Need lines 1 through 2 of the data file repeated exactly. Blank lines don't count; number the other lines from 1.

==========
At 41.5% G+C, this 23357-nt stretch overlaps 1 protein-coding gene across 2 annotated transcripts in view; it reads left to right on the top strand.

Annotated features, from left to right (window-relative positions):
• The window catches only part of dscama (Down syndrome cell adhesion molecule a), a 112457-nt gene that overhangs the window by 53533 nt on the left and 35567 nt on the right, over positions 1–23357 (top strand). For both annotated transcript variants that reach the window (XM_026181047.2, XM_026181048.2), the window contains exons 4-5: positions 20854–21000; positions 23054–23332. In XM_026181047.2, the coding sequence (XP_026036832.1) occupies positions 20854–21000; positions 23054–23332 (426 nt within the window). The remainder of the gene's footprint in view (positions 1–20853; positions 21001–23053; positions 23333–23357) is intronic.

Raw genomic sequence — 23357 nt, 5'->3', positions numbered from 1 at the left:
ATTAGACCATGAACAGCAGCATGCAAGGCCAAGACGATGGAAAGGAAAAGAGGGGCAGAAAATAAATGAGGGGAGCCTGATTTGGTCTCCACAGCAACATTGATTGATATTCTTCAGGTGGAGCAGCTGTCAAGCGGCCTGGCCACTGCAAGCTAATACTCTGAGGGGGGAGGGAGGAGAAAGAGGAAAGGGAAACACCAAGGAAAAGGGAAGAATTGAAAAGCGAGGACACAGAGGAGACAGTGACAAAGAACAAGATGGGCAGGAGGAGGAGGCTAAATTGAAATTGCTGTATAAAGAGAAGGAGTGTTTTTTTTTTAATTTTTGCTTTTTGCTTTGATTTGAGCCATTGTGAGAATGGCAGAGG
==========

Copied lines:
At 41.5% G+C, this 23357-nt stretch overlaps 1 protein-coding gene across 2 annotated transcripts in view; it reads left to right on the top strand.

Annotated features, from left to right (window-relative positions):